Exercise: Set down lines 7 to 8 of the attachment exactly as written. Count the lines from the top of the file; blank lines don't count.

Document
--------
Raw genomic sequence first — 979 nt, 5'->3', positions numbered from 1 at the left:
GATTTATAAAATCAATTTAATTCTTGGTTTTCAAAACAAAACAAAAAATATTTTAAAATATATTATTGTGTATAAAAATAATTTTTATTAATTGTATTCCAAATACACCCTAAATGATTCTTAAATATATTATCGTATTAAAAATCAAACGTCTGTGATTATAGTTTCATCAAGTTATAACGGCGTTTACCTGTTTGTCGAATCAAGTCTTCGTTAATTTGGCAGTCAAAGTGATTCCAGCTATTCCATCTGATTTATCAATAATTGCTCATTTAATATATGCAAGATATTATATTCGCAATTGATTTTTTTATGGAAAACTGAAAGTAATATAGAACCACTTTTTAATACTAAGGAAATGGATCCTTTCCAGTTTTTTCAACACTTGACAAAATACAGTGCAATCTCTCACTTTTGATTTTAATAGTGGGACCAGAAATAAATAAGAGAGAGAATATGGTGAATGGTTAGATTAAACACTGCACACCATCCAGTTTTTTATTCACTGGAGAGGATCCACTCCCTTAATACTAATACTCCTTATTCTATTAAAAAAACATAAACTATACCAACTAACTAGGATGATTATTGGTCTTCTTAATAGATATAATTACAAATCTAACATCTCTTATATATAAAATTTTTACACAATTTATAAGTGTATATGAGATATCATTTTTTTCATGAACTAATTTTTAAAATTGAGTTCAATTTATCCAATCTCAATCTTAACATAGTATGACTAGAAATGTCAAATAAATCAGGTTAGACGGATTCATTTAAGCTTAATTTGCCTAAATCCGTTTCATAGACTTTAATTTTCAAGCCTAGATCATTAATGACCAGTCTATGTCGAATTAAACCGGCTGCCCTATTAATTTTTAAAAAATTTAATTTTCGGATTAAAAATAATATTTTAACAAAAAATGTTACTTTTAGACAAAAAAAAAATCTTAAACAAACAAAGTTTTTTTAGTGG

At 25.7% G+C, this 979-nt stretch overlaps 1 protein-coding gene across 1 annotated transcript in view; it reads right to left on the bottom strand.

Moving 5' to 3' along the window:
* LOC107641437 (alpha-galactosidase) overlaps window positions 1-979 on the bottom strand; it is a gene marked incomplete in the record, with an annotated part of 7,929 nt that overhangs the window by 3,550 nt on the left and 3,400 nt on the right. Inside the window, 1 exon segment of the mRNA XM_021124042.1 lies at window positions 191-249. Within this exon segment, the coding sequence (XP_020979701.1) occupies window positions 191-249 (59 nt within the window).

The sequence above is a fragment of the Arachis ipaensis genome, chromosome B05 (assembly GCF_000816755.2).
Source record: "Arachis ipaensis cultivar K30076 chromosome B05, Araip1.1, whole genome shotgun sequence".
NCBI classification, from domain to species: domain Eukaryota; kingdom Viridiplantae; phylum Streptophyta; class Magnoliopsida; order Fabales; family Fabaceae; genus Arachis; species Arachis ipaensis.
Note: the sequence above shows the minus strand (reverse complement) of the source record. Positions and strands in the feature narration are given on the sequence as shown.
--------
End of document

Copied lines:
Source record: "Arachis ipaensis cultivar K30076 chromosome B05, Araip1.1, whole genome shotgun sequence".
NCBI classification, from domain to species: domain Eukaryota; kingdom Viridiplantae; phylum Streptophyta; class Magnoliopsida; order Fabales; family Fabaceae; genus Arachis; species Arachis ipaensis.